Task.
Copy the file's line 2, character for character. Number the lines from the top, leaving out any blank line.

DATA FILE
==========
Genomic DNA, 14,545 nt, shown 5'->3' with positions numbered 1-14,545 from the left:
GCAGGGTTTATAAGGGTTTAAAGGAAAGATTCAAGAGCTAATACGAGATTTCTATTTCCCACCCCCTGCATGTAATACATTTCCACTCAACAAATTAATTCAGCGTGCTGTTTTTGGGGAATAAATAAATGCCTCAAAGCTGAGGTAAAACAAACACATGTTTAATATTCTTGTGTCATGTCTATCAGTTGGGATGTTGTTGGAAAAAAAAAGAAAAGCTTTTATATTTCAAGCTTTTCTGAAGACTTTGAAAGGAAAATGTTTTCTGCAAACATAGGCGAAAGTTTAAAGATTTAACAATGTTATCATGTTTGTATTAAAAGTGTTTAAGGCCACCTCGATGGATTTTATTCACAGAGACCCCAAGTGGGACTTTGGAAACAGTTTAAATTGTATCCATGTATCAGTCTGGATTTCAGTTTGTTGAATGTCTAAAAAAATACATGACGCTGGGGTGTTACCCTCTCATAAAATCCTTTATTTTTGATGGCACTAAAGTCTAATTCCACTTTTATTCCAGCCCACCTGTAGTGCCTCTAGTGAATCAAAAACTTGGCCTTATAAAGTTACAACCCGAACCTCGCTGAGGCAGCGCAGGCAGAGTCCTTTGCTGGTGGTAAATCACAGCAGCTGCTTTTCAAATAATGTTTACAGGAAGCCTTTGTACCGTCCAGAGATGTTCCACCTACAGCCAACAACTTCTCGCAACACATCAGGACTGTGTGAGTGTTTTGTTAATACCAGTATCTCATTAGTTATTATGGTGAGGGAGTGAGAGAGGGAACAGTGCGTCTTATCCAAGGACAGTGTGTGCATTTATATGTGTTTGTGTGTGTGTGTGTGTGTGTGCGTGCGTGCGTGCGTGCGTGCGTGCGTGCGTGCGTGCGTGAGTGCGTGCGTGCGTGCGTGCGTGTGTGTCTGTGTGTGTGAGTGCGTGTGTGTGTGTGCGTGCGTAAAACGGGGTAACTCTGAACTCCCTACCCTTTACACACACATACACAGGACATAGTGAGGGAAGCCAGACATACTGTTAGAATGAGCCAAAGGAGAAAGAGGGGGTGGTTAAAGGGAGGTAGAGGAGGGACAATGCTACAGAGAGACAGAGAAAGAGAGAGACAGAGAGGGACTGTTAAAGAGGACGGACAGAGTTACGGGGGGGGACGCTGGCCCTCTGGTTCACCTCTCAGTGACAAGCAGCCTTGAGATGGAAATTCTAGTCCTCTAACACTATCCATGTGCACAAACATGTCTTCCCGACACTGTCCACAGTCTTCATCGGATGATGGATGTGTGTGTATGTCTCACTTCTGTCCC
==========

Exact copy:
GCAGGGTTTATAAGGGTTTAAAGGAAAGATTCAAGAGCTAATACGAGATTTCTATTTCCCACCCCCTGCATGTAATACATTTCCACTCAACAAATTAATTCAGCGTGCTGTTTTTGGGGAATAAATAAATGCCTCAAAGCTGAGGTAAAACAAACACATGTTTAATATTCTTGTGTCATGTCTATCAGTTGGGATGTTGTTGGAAAAAAAAAGAAAAGCTTTTATATTTCAAGCTTTTCTGAAGACTTTGAAAGGAAAATGTTTTCTGCAAACATAGGCGAAAGTTTAAAGATTTAACAATGTTATCATGTTTGTATTAAAAGTGTTTAAGGCCACCTCGATGGATTTTATTCACAGAGACCCCAAGTGGGACTTTGGAAACAGTTTAAATTGTATCCATGTATCAGTCTGGATTTCAGTTTGTTGAATGTCTAAAAAAATACATGACGCTGGGGTGTTACCCTCTCATAAAATCCTTTATTTTTGATGGCACTAAAGTCTAATTCCACTTTTATTCCAGCCCACCTGTAGTGCCTCTAGTGAATCAAAAACTTGGCCTTATAAAGTTACAACCCGAACCTCGCTGAGGCAGCGCAGGCAGAGTCCTTTGCTGGTGGTAAATCACAGCAGCTGCTTTTCAAATAATGTTTACAGGAAGCCTTTGTACCGTCCAGAGATGTTCCACCTACAGCCAACAACTTCTCGCAACACATCAGGACTGTGTGAGTGTTTTGTTAATACCAGTATCTCATTAGTTATTATGGTGAGGGAGTGAGAGAGGGAACAGTGCGTCTTATCCAAGGACAGTGTGTGCATTTATATGTGTTTGTGTGTGTGTGTGTGTGTGTGCGTGCGTGCGTGCGTGCGTGCGTGCGTGCGTGCGTGCGTGAGTGCGTGCGTGCGTGCGTGCGTGTGTGTCTGTGTGTGTGAGTGCGTGTGTGTGTGTGCGTGCGTAAAACGGGGTAACTCTGAACTCCCTACCCTTTACACACACATACACAGGACATAGTGAGGGAAGCCAGACATACTGTTAGAATGAGCCAAAGGAGAAAGAGGGGGTGGTTAAAGGGAGGTAGAGGAGGGACAATGCTACAGAGAGACAGAGAAAGAGAGAGACAGAGAGGGACTGTTAAAGAGGACGGACAGAGTTACGGGGGGGGACGCTGGCCCTCTGGTTCACCTCTCAGTGACAAGCAGCCTTGAGATGGAAATTCTAGTCCTCTAACACTATCCATGTGCACAAACATGTCTTCCCGACACTGTCCACAGTCTTCATCGGATGATGGATGTGTGTGTATGTCTCACTTCTGTCCC